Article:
Hearing loss can be so gradual, you might not even notice. Hearing loss can progress slowly over time, especially if you are experiencing the subtle changes of age-related hearing loss (presbycusis), one of the most common health conditions affecting us as we grow older. You may experience hearing difficulty in noisy situations, like restaurants or social gatherings, but hear well enough in quieter settings. To cope with hearing difficulties, you may unconsciously adjust the activities you enjoy or the social interactions that keep you engaged in everyday life.
Hearing loss disrupts daily life
It’s understandable that you may not be sure that you have a hearing problem. If you are experiencing any of the following situations, a check-up with a hearing care professional can start you on the path to better hearing.
Everyone is mumbling:
Does it seem that people, especially women and children, speak too softly or fail to enunciate words? Are you constantly asking people to repeat? When you have hearing loss, your inability to hear certain sounds makes some words sound muttered or unclear.
Conversations are exhausting:
When you're straining to hear what's being said, conversations can be tiring and frustrating. You may find that you’re exhausted at the end of the day, or the end of the meeting at work.
Restaurants aren’t fun anymore:
The inability to hear in restaurants is the number-one complaint of people with hearing loss. Noisy conditions - dishes clanking, conversations at surrounding tables and background music - can make it difficult to follow the conversation.
Socializing is too much work:
People chatting in groups, music in the background and other competing sounds can make social gatherings with family and friends stressful and exhausting. It’s simply easier for you to “opt out” of the fun or leave get-togethers early.
Telephone conversations are difficult:
When you talk on the phone, you can’t see a person’s facial expression or read lips - visual cues that help you fill in the words you miss in spoken conversation.
Hearing loss takes an emotional toll on everyone
Studies show that hearing loss can negatively impact you and your family, friends, co-workers and the other people you interact with on a regular basis. Do these situations sound familiar?
The volume is too loud:
Watching TV is a battleground. There’s no comfortable sound level that works for all. When you listen to music or the radio, your family and friends complain that the volume too loud.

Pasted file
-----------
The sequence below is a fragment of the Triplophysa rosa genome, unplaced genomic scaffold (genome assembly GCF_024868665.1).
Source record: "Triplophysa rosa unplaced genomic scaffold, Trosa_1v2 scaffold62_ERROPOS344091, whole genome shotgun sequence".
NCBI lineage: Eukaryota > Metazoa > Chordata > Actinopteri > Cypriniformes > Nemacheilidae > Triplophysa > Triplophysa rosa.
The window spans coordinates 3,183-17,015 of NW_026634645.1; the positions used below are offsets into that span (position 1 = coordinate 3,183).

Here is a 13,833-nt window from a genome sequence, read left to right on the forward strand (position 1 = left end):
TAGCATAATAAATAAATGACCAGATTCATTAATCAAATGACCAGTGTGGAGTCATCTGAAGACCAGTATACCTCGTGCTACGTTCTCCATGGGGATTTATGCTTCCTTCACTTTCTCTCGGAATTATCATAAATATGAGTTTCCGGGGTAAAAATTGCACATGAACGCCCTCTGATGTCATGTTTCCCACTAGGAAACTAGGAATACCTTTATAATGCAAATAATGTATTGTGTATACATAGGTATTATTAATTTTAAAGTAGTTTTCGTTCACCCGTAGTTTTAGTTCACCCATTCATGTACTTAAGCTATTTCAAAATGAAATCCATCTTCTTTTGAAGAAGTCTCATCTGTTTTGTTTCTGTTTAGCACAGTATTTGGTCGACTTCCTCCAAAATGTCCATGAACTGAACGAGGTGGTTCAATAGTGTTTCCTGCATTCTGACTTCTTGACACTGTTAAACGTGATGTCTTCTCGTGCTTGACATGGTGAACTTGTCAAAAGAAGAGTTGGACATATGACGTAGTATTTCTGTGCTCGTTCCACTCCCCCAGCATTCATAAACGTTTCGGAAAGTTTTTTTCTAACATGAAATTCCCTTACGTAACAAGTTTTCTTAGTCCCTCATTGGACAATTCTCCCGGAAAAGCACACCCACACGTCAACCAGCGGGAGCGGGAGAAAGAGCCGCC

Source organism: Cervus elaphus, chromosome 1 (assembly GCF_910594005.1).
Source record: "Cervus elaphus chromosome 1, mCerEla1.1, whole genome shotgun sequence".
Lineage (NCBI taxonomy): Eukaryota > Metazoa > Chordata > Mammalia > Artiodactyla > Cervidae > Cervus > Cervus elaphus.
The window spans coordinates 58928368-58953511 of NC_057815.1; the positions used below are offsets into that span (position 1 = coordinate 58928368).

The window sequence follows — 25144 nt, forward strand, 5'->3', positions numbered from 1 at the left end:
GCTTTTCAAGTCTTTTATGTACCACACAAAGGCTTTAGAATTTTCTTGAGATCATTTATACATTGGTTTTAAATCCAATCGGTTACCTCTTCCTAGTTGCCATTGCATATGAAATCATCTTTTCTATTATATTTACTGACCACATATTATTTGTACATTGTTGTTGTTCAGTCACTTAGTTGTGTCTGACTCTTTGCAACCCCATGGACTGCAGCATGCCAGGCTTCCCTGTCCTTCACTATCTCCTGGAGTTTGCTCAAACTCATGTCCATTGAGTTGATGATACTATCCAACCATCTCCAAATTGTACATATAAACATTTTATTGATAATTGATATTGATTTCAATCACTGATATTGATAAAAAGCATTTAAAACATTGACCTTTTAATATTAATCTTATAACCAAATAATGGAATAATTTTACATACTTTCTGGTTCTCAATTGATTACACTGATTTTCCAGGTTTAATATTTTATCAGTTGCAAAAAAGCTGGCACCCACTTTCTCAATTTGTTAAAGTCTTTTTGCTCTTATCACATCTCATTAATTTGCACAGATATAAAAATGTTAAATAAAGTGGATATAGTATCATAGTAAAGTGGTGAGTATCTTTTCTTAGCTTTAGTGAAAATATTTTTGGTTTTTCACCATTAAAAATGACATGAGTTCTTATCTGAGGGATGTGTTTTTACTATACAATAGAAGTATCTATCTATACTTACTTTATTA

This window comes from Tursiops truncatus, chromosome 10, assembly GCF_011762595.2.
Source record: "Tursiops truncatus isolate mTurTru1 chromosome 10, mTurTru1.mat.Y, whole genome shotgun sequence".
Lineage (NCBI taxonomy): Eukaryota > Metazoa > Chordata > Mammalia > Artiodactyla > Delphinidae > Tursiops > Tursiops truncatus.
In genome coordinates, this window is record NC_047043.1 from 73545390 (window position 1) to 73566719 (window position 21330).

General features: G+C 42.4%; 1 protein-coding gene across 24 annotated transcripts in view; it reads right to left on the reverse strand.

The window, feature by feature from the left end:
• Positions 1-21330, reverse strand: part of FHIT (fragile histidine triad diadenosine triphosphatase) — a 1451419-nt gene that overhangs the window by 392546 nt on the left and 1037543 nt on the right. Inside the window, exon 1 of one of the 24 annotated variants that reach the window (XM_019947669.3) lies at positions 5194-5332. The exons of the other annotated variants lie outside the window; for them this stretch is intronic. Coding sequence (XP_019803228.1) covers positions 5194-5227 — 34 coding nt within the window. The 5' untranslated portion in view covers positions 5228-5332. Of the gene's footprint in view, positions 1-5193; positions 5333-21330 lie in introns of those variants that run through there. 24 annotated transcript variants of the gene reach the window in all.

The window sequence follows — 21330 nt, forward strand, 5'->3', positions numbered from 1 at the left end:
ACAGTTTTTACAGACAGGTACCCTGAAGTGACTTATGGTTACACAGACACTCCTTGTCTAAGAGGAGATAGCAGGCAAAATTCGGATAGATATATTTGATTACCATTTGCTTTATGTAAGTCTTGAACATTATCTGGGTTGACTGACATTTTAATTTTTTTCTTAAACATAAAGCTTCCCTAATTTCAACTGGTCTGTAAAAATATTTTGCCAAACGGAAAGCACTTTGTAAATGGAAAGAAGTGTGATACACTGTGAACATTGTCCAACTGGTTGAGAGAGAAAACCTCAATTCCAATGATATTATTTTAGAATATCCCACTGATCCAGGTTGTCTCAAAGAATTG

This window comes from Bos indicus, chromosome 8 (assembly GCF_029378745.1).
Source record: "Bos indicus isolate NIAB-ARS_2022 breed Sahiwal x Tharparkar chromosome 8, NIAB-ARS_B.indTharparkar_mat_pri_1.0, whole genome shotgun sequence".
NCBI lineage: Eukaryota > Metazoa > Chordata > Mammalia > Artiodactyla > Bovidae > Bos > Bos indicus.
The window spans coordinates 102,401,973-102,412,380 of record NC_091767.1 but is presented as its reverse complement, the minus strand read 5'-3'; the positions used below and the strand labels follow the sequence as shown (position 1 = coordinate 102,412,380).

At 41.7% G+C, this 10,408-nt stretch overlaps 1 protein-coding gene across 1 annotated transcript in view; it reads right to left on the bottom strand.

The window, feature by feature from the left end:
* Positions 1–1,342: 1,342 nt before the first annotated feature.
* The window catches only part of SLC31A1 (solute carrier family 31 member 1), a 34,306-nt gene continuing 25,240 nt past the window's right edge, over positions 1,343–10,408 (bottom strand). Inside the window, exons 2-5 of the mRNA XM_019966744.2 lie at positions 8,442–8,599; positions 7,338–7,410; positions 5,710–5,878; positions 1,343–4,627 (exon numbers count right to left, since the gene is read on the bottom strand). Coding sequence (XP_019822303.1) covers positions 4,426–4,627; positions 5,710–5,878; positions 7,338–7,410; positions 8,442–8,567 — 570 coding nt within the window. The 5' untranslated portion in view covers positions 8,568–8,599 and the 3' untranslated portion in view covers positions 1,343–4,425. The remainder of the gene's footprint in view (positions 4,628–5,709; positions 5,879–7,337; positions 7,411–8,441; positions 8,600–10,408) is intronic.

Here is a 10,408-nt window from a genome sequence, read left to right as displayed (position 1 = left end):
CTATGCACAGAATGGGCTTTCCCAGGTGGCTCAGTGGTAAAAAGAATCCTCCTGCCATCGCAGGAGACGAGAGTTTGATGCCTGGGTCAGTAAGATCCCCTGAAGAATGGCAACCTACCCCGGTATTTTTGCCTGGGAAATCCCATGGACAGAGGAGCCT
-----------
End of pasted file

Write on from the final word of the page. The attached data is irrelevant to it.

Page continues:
Your ears are buzzing:
Tinnitus or ringing in the ears is often an early sign of hearing loss. You may be experiencing it as a slight annoyance or it may make it difficult for you to concentrate, sleep or work. Many people with tinnitus, up to 90 percent, have some degree of noise-induced hearing loss
You avoid situations where you have to communicate with others, at home, at work and in social situations. You’re embarrassed and hesitate to join in the conversation because you may not understand what is being said.
Your balance is impaired:
Researchers at Johns Hopkins University found that even a mild level of hearing loss tripled the risk of an accidental fall. Hearing loss might also be an early symptom of an underlying condition that is affecting your balance.
You feel depressed, distracted, bored:
Studies have shown that the risk of cognitive decline is accelerated for the people who have hearing loss and don’t use hearing aids. When you have hearing loss, you may no longer engage in social situations, one of the primary ways to stimulate your brain and slow down cognitive decline.
Schedule a hearing check-up
Do you recognize yourself in any of the ten signs of hearing loss? If you think you have a hearing problem, the most important step you can take is to seek professional advice. A simple, painless hearing evaluation can get you on the path to better hearing. If a hearing loss is detected, your hearing care professional will help you choose from a range of modern, discreet hearing aids that will help you hear better and improve your overall quality of life.
To find your local participating clinic, please visit https://www.campaignforbetterhearing.org/about#Go-to-campaign.